29 Aug 2016 – This year’s edition of the Factbook offers an up-to-date overview of the CSD landscape in Europe.
A steady increase in the value of securities held on CSD accounts since 2011
From 2014 to 2015, the total value of securities held at European CSDs increased by 4.2%, adding to the upward trend since 2011.
A stable number of securities deliveries
In 2015, European CSDs collectively processed around 473 million delivery instructions. This number excludes MKK, the Turkish CSD, which alone processed 171 million instructions. In terms of value, these delivery instructions represented over EUR 1.15 quadrillion, slightly below last year’s settlement volumes.
A wide array of financial instruments
All European CSDs settle equities and the overwhelming majority settle corporate bonds and government securities. Besides, more than 80% of CSDs have developed services for investment funds, not only limited to settlement but also including order routing and valuation services. Other instruments accepted for settlement include Depository Receipts, cooperative share units, asset backed securities and structured products.
Diverse ownership models
In the EU, stock exchanges represent the main shareholder category for CSDs, whereas other European CSDs outside the EU are characterised by a stronger involvement of the State in the CSD capital. In both EU and non-EU CSDs, CSD participants represent on average a little less than a third of CSD owners. The following pie chart shows the proportion of shareholders from different categories in a theoretical CSD aggregating data from all 41 ECSDA members:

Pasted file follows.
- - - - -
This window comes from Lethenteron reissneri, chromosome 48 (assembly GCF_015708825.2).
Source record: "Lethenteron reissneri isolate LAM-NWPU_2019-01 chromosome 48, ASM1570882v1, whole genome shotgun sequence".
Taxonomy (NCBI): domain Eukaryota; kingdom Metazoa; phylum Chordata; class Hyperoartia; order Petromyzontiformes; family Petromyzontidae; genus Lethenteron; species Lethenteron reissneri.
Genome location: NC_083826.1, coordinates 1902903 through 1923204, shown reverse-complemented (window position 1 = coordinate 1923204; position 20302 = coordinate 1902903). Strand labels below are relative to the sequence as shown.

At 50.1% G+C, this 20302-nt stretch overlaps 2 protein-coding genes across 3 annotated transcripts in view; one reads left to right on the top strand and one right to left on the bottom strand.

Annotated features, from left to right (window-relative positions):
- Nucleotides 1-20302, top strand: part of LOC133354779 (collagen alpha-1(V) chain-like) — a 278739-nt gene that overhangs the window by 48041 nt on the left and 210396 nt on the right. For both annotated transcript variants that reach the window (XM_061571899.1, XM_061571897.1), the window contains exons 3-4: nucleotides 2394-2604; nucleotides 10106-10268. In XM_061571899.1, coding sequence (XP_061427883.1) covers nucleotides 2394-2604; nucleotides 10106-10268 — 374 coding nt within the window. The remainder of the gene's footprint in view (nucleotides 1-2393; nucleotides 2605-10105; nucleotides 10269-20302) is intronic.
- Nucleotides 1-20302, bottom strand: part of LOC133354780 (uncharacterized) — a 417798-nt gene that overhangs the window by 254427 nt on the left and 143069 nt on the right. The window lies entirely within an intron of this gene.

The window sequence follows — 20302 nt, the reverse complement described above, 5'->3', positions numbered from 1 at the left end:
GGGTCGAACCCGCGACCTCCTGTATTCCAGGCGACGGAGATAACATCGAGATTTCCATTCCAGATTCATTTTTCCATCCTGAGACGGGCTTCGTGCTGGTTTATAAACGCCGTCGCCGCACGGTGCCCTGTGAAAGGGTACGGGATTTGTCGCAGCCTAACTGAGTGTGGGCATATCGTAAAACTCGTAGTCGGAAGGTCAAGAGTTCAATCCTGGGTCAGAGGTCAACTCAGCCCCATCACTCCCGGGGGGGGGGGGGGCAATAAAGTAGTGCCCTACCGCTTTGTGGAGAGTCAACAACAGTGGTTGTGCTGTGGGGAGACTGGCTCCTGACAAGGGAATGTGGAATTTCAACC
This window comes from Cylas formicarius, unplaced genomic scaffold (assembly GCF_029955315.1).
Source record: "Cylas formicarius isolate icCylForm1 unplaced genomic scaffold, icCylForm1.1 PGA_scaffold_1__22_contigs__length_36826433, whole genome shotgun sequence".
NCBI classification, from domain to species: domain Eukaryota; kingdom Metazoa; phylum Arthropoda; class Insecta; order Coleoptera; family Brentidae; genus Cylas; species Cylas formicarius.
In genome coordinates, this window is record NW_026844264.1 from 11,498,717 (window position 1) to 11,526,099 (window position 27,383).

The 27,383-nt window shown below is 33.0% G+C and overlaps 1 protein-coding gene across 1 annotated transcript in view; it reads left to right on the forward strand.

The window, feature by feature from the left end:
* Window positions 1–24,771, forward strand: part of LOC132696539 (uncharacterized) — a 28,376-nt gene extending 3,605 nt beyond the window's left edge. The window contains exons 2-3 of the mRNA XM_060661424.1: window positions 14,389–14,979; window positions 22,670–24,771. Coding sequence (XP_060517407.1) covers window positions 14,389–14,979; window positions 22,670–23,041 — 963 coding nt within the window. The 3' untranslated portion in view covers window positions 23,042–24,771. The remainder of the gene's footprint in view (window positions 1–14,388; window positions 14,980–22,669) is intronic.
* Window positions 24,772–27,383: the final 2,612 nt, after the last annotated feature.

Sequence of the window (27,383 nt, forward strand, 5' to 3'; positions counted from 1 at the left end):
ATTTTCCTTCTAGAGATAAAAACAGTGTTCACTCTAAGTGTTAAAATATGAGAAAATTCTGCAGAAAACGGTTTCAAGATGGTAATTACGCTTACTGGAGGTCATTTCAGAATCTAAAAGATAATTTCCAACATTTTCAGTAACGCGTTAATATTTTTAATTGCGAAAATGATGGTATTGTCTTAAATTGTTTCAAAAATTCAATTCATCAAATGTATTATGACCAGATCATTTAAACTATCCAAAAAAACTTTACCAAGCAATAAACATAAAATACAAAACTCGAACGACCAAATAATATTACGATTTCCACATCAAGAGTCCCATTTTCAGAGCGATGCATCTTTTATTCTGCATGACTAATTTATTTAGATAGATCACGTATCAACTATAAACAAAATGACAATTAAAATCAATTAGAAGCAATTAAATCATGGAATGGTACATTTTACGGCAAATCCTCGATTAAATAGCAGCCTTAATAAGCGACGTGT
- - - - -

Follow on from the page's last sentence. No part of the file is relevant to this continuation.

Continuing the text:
An international client base
CSD participants are typically wholesale financial firms. In 2015, the average European CSD had around 105 participants, 81% of which were domestic financial institutions. These figures do not take into account the two ICSDs aside since, by nature, these do not operate in a domestic environment. The proportion of foreign participants tends to be higher in countries with a high degree of regional integration (e.g. Benelux, Nordics).
54% of European CSDs offer a special type of securities account for end investors whereby the CSD has direct access to information on the identity of end investors. In 12 European countries, end investor segregation at the CSD is mandatory, at least in certain cases. In 9 countries, end investor accounts are optional. In the remaining 17 countries, there is no special type of account for end investor holdings. CSDs typically allow their users to segregate client assets in a flexible way, but they do not have direct access to information on the identity of end investors, which is kept by CSD participants. The number of securities accounts maintained by a CSD varies considerably from country to country (from less than 1,000 accounts to more than 10 million).
Other interesting facts on European CSDs
- With the exception of Ireland, all EU countries have a CSD operating on their territory. Belgium hosts 3 CSDs (including one operated by the central bank), and Luxembourg 4 (including VPLux which is a subsidiary of VP, the Danish CSD).
- EU CSDs are subject to the CSD Regulation, which entered into force on 17 September 2014 and regulates all CSD activities. All European CSDs have to comply with the international oversight Principles of CPMI and IOSCO.
- 7 ECSDA members operate with a banking license and are therefore subject to the relevant banking laws.
- The vast majority of European CSDs (85%) operates an RTGS or “real-time gross settlement” model. Other settlement models involve some form of netting, for cash and/or securities, and are typically used for on-exchange transactions.
- ECSDA members collectively employ more than 8,000 people, among which 82% are employed by EU-based CSDs. Excluding the two ICSDs, the average European CSD has slightly more than 100 employees.